I wish they wouldn’t make a mess of their marriage. (they make a mess of their marriage; it would be better if they didn’t)

I wish he would stop grumbling about poor wages and long hours.

Wishing + (that) + would

We also use wish in the continuous form in informal situations:
He let his parents down by stealing. I’m just wishing he would go away!

Be careful:

We do not use wish instead of hope, when we want something to happen in the future or when we want something to have happened in the past:

I hope the blizzard doesn’t just affect the Midlands tomorrow. (Not I wish the blizzard……..)

I hope she didn’t miss a single episode of her favourite soap opera. (Not I wish she didn’t miss….)

I’d rather

We also use ‘I’d rather + past tense’, when we want a course of action to be done by someone else or prefer someone else to do that:

I’d rather you stayed a bit longer.

He’d rather you helped him clean out the stables.

I’d rather you didn’t tease him about his weight.

In the following sentences, we are putting emphasis to show our desire:

I’d rather you patched things up with her after your row. (instead of making war)

He’d rather you talked about your exams. (instead of going out)

He’d rather you helped him finish the household chores. (instead of whiling away)

As if vs. As though

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As if = Used to express that something is unlikely and should not be considered
As though = The same as ‘as if’

The difference between ‘as if’ and ‘as though’ is subtle and both of them can be used interchangeably. However, ‘as if’ is more common than ‘as though’:

She acts as if she were Cleopatra.

It was as if a great weight had been lifted off my back.

He looks as if he has had his lunch.

It looks as though I’ve been here before.

He is nowhere in sight.  It looks as though his car was stuck in traffic.

 

We can use was or were in informal English or conversation, however, in formal writing we use were:
She looked at me as if I were lying.                            (formal)

She looked at me as if I was/were lying.                    (spoken English)

 

If the situation is based on fact or reality, we use a real tense to show present time:

He looks as if he doesn’t like to talk about those years. (he doesn’t like to talk).

He looks as if he has the knowledge of her whereabouts. (he has the knowledge of her whereabouts)

 

We also use a real tense to refer past time, if the situation is true:
He seems as if he hasn’t taken a bath for days. (= he hasn’t taken a bath for days)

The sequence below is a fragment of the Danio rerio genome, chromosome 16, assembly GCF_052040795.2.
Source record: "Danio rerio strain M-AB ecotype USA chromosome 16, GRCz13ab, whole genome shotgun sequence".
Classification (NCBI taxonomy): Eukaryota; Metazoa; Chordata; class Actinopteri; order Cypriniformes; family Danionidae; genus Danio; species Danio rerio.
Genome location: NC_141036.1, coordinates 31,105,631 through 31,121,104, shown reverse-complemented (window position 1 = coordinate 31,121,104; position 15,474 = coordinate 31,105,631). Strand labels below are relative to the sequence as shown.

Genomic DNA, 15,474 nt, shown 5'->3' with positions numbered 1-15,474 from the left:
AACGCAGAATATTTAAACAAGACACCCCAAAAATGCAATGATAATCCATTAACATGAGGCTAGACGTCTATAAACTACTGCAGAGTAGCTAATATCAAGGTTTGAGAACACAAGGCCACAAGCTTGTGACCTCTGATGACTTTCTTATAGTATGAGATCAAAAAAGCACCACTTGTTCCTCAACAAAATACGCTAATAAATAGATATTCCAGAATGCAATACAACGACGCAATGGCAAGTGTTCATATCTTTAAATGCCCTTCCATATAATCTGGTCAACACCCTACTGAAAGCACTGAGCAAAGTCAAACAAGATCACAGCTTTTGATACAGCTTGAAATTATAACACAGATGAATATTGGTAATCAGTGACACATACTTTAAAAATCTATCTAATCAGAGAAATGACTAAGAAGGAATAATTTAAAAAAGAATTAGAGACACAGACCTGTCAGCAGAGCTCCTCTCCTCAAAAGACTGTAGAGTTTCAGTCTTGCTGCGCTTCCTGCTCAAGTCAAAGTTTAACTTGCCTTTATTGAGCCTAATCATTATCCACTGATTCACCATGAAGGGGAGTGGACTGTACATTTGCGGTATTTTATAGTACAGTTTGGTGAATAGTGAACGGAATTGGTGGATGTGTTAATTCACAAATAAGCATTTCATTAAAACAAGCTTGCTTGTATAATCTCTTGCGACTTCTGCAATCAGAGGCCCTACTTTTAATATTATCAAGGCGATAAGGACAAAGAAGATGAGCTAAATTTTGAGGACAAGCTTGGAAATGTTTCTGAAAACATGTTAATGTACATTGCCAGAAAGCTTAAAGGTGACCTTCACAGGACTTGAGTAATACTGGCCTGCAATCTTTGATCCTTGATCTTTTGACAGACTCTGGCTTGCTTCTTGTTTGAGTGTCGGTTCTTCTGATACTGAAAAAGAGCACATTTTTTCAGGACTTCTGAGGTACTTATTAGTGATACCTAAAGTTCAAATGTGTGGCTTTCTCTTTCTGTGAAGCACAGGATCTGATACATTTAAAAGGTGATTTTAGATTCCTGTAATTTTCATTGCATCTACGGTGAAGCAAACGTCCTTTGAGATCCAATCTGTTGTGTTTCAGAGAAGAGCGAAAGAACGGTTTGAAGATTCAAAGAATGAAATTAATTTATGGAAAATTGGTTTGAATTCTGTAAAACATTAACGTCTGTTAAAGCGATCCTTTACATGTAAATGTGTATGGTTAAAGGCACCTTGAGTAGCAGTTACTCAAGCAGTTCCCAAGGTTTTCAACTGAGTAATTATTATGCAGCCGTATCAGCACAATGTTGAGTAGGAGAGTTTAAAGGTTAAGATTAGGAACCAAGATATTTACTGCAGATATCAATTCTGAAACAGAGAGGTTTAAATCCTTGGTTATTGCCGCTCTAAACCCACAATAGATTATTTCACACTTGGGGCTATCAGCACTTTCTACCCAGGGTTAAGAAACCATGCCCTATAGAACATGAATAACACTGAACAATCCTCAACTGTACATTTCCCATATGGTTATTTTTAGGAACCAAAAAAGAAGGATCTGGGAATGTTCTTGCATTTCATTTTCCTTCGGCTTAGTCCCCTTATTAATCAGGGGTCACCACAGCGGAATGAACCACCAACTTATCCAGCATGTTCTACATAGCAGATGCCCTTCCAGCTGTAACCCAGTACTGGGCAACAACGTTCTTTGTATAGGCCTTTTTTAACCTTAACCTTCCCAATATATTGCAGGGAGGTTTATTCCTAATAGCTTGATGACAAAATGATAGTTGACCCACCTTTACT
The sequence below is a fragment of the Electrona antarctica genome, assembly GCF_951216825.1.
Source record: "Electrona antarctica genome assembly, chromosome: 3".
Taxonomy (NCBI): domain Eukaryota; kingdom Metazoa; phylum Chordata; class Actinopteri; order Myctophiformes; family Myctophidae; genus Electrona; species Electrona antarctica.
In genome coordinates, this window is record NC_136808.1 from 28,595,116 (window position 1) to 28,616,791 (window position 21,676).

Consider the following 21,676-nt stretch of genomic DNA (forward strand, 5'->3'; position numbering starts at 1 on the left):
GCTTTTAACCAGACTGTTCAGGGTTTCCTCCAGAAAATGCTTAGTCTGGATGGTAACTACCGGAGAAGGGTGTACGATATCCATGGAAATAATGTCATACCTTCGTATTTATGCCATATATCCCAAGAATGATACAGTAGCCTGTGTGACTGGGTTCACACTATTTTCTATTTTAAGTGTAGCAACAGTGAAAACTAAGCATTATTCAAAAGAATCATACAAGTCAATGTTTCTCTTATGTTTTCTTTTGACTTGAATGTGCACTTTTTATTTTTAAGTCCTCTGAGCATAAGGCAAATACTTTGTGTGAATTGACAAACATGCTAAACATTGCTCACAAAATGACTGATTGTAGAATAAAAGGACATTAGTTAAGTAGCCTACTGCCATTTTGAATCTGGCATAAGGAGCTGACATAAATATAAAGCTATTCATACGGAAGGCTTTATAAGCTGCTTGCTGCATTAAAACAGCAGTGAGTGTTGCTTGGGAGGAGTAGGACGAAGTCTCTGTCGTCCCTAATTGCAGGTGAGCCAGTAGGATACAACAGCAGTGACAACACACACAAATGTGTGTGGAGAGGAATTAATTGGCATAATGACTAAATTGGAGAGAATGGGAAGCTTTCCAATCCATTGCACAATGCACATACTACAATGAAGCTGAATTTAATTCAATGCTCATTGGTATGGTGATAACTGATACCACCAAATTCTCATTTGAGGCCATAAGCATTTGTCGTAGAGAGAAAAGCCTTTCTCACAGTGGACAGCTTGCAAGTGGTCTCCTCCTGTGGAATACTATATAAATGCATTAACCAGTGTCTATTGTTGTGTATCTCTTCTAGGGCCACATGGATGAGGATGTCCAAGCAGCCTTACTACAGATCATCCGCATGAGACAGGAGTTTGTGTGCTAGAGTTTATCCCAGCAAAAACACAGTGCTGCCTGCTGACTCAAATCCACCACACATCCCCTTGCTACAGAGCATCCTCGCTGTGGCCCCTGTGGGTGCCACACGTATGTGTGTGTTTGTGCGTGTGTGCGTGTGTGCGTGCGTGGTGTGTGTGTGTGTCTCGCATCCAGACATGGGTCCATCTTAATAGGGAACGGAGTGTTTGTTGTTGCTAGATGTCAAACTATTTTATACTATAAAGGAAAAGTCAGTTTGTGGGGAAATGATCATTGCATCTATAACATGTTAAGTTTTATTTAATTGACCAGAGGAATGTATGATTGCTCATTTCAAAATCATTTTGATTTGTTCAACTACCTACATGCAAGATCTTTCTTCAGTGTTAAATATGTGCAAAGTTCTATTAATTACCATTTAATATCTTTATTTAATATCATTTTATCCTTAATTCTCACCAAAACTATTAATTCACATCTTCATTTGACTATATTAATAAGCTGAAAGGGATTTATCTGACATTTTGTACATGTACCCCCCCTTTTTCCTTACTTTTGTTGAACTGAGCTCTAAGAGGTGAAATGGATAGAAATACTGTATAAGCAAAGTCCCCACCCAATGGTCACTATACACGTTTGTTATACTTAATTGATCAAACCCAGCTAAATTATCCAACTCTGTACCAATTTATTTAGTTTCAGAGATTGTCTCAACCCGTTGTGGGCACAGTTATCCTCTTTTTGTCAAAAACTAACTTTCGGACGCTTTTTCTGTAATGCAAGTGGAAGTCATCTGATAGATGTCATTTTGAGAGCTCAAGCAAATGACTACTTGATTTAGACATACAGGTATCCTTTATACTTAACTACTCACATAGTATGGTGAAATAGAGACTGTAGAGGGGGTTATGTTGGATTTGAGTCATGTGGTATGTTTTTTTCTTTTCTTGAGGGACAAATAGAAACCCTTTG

The Clauses beginning with as if/ as though define an unreal or improbable situation when
they are followed by an unreal tense (the past subjunctive or the past perfect subjunctive).

He looks as if he had no knowledge of her whereabouts. (he gives the impression of not
having any knowledge of her whereabouts, but (probably) has or we don’t know whether
he has or not)

He looks as if he didn’t like to talk about those days. (= he gives the impression that he (probably) doesn’t like to talk about those days or we don’t know whether he likes or not)

 

When the verb preceding as if/ as though is in the past and it (as if/ as though) is followed by past subjunctive, the structure will be:

He looked as if he didn’t like to talk about those days. (= whether he liked or didn’t like to talk can only be inferred from the context).

 

We use the past perfect subjunctive after as if/ as though to denote an unreal past situation.

He seems as if he hadn’t taken a bath for days. (= it seems that he hasn’t taken a bath for days, but he (probably) has or we are not sure of it)

 

If the verb before as if/ as though is in the past, the verb following the as if/ as though comes in the past perfect and the structure of the sentence will be:

He seemed as if he hadn’t taken a bath for days.

 

More examples:

The old woman says it looks as though her troubles were over.

In the beginning, it looked as though the project would not see the light of day.

Hello! Anybody home? It looks as though everyone else has left. (perhaps everyone has left)

Grandma looked as though she was annoyed by the sound of music.

Lately he’s been bossing us around as though he were the owner of the company.

He looks as though he was running late for the office. (perhaps he was late)

She looked as if she didn’t mind my asking such a personal question. (= whether she was
bothered or not by my asking the personal question can only be inferred from the context).

He looks as if he is an expert on the subject. (= he is an expert)

He looks as if he was/were an expert on the subject. (he gives the impression that he is an expert and we are not sure of it)